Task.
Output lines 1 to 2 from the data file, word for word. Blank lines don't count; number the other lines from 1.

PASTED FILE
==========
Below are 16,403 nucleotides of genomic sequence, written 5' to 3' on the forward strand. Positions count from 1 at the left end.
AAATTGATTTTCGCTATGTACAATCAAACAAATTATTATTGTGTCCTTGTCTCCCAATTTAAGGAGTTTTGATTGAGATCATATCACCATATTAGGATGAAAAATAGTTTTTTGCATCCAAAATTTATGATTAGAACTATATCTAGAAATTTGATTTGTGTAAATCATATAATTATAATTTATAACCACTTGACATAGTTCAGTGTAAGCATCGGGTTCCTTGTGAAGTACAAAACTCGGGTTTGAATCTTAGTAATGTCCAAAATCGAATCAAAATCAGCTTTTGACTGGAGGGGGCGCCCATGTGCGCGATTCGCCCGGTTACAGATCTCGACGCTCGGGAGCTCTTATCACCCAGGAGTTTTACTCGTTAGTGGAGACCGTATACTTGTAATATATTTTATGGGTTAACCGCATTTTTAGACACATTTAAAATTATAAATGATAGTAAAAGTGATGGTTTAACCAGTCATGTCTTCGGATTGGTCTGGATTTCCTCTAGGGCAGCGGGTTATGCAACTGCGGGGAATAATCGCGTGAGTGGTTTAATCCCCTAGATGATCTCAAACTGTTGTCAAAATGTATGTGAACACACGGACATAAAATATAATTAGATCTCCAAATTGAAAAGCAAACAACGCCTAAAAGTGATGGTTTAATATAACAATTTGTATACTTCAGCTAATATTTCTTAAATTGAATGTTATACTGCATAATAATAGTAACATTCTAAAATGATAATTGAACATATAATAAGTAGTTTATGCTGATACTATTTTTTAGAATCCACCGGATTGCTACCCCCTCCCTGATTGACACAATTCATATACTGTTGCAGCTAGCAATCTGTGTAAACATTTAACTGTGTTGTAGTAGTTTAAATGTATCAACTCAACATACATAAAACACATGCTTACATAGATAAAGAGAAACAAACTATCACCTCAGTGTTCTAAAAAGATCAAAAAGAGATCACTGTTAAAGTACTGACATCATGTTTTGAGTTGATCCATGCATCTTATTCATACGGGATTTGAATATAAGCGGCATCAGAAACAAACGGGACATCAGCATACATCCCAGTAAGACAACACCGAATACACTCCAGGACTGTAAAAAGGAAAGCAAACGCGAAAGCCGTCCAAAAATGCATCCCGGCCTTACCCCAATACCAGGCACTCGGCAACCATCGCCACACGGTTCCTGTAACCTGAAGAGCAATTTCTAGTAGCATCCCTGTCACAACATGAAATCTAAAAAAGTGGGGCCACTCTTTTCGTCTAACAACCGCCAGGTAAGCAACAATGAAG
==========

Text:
Below are 16,403 nucleotides of genomic sequence, written 5' to 3' on the forward strand. Positions count from 1 at the left end.
AAATTGATTTTCGCTATGTACAATCAAACAAATTATTATTGTGTCCTTGTCTCCCAATTTAAGGAGTTTTGATTGAGATCATATCACCATATTAGGATGAAAAATAGTTTTTTGCATCCAAAATTTATGATTAGAACTATATCTAGAAATTTGATTTGTGTAAATCATATAATTATAATTTATAACCACTTGACATAGTTCAGTGTAAGCATCGGGTTCCTTGTGAAGTACAAAACTCGGGTTTGAATCTTAGTAATGTCCAAAATCGAATCAAAATCAGCTTTTGACTGGAGGGGGCGCCCATGTGCGCGATTCGCCCGGTTACAGATCTCGACGCTCGGGAGCTCTTATCACCCAGGAGTTTTACTCGTTAGTGGAGACCGTATACTTGTAATATATTTTATGGGTTAACCGCATTTTTAGACACATTTAAAATTATAAATGATAGTAAAAGTGATGGTTTAACCAGTCATGTCTTCGGATTGGTCTGGATTTCCTCTAGGGCAGCGGGTTATGCAACTGCGGGGAATAATCGCGTGAGTGGTTTAATCCCCTAGATGATCTCAAACTGTTGTCAAAATGTATGTGAACACACGGACATAAAATATAATTAGATCTCCAAATTGAAAAGCAAACAACGCCTAAAAGTGATGGTTTAATATAACAATTTGTATACTTCAGCTAATATTTCTTAAATTGAATGTTATACTGCATAATAATAGTAACATTCTAAAATGATAATTGAACATATAATAAGTAGTTTATGCTGATACTATTTTTTAGAATCCACCGGATTGCTACCCCCTCCCTGATTGACACAATTCATATACTGTTGCAGCTAGCAATCTGTGTAAACATTTAACTGTGTTGTAGTAGTTTAAATGTATCAACTCAACATACATAAAACACATGCTTACATAGATAAAGAGAAACAAACTATCACCTCAGTGTTCTAAAAAGATCAAAAAGAGATCACTGTTAAAGTACTGACATCATGTTTTGAGTTGATCCATGCATCTTATTCATACGGGATTTGAATATAAGCGGCATCAGAAACAAACGGGACATCAGCATACATCCCAGTAAGACAACACCGAATACACTCCAGGACTGTAAAAAGGAAAGCAAACGCGAAAGCCGTCCAAAAATGCATCCCGGCCTTACCCCAATACCAGGCACTCGGCAACCATCGCCACACGGTTCCTGTAACCTGAAGAGCAATTTCTAGTAGCATCCCTGTCACAACATGAAATCTAAAAAAGTGGGGCCACTCTTTTCGTCTAACAACCGCCAGGTAAGCAACAATGAAG